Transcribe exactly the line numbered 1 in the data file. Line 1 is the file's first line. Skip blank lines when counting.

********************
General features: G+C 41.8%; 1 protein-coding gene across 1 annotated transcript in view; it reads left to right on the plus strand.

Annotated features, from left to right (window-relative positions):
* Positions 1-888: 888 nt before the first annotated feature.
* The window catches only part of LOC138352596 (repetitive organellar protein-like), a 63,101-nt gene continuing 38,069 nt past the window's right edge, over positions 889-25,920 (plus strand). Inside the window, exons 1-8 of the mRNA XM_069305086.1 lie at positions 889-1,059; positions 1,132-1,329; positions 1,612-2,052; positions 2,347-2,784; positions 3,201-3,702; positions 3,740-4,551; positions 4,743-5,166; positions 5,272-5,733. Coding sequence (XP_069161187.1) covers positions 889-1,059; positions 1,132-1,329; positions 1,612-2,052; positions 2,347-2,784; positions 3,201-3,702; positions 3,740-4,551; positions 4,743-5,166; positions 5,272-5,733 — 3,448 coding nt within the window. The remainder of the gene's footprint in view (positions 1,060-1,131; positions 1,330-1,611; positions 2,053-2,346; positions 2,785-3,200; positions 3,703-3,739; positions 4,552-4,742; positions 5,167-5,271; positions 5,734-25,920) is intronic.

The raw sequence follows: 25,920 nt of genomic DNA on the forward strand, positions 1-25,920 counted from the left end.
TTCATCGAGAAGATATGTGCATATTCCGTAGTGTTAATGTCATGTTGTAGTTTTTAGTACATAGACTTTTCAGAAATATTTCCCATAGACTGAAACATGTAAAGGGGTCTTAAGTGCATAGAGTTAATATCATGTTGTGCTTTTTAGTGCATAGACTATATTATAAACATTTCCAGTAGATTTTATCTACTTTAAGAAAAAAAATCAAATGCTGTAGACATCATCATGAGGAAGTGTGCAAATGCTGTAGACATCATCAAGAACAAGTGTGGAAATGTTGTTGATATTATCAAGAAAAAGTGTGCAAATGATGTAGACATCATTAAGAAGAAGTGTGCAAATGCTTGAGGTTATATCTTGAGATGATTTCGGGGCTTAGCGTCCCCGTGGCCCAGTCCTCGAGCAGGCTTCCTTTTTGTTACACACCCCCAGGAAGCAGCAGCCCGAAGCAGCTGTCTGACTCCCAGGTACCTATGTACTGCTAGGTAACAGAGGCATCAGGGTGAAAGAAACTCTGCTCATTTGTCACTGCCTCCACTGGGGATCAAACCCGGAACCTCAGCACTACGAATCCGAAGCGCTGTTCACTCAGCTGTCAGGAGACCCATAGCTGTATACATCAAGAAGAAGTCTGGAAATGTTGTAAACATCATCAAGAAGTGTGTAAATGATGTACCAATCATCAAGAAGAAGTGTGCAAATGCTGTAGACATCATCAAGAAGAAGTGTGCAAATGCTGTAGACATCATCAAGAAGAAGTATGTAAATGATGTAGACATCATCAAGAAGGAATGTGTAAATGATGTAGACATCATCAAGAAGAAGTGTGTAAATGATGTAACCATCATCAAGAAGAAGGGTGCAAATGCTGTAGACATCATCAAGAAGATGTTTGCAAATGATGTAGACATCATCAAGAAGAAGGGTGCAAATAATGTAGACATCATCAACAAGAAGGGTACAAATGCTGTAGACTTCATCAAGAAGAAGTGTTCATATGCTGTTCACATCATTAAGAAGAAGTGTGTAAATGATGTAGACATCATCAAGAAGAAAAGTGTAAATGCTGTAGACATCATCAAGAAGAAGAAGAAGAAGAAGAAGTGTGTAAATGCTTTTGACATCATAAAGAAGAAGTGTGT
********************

General features: G+C 41.8%; 1 protein-coding gene across 1 annotated transcript in view; it reads left to right on the plus strand.